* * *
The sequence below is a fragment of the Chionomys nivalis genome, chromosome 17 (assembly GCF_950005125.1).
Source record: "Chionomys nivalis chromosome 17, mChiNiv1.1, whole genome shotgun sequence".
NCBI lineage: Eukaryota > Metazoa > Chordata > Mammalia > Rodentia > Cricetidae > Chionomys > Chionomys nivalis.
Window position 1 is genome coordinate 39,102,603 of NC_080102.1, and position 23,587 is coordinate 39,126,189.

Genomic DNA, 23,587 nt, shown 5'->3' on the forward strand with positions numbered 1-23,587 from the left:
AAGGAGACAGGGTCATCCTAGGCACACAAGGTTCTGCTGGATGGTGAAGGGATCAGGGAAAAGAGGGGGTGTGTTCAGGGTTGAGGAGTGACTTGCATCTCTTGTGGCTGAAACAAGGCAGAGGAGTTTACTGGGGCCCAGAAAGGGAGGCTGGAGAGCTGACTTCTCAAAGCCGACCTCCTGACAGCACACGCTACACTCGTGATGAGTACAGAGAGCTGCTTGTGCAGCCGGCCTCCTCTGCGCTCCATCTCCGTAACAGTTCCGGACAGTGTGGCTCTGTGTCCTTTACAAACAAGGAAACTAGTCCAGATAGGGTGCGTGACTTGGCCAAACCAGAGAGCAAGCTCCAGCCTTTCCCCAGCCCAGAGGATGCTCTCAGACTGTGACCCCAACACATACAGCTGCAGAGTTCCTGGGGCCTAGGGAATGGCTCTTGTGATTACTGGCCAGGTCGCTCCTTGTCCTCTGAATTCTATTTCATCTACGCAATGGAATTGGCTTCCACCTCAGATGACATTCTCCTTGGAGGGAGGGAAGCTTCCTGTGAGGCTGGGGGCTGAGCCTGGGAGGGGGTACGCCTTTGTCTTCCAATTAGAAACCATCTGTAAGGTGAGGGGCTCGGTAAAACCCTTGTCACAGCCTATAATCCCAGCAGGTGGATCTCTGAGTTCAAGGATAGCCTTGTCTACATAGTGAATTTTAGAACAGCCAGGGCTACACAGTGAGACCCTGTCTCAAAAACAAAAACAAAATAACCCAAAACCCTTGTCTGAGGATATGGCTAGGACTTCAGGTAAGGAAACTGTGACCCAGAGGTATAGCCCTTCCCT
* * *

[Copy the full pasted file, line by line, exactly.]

The sequence below is a fragment of the Chionomys nivalis genome, chromosome 17 (assembly GCF_950005125.1).
Source record: "Chionomys nivalis chromosome 17, mChiNiv1.1, whole genome shotgun sequence".
NCBI lineage: Eukaryota > Metazoa > Chordata > Mammalia > Rodentia > Cricetidae > Chionomys > Chionomys nivalis.
Window position 1 is genome coordinate 39,102,603 of NC_080102.1, and position 23,587 is coordinate 39,126,189.

Genomic DNA, 23,587 nt, shown 5'->3' on the forward strand with positions numbered 1-23,587 from the left:
AAGGAGACAGGGTCATCCTAGGCACACAAGGTTCTGCTGGATGGTGAAGGGATCAGGGAAAAGAGGGGGTGTGTTCAGGGTTGAGGAGTGACTTGCATCTCTTGTGGCTGAAACAAGGCAGAGGAGTTTACTGGGGCCCAGAAAGGGAGGCTGGAGAGCTGACTTCTCAAAGCCGACCTCCTGACAGCACACGCTACACTCGTGATGAGTACAGAGAGCTGCTTGTGCAGCCGGCCTCCTCTGCGCTCCATCTCCGTAACAGTTCCGGACAGTGTGGCTCTGTGTCCTTTACAAACAAGGAAACTAGTCCAGATAGGGTGCGTGACTTGGCCAAACCAGAGAGCAAGCTCCAGCCTTTCCCCAGCCCAGAGGATGCTCTCAGACTGTGACCCCAACACATACAGCTGCAGAGTTCCTGGGGCCTAGGGAATGGCTCTTGTGATTACTGGCCAGGTCGCTCCTTGTCCTCTGAATTCTATTTCATCTACGCAATGGAATTGGCTTCCACCTCAGATGACATTCTCCTTGGAGGGAGGGAAGCTTCCTGTGAGGCTGGGGGCTGAGCCTGGGAGGGGGTACGCCTTTGTCTTCCAATTAGAAACCATCTGTAAGGTGAGGGGCTCGGTAAAACCCTTGTCACAGCCTATAATCCCAGCAGGTGGATCTCTGAGTTCAAGGATAGCCTTGTCTACATAGTGAATTTTAGAACAGCCAGGGCTACACAGTGAGACCCTGTCTCAAAAACAAAAACAAAATAACCCAAAACCCTTGTCTGAGGATATGGCTAGGACTTCAGGTAAGGAAACTGTGACCCAGAGGTATAGCCCTTCCCT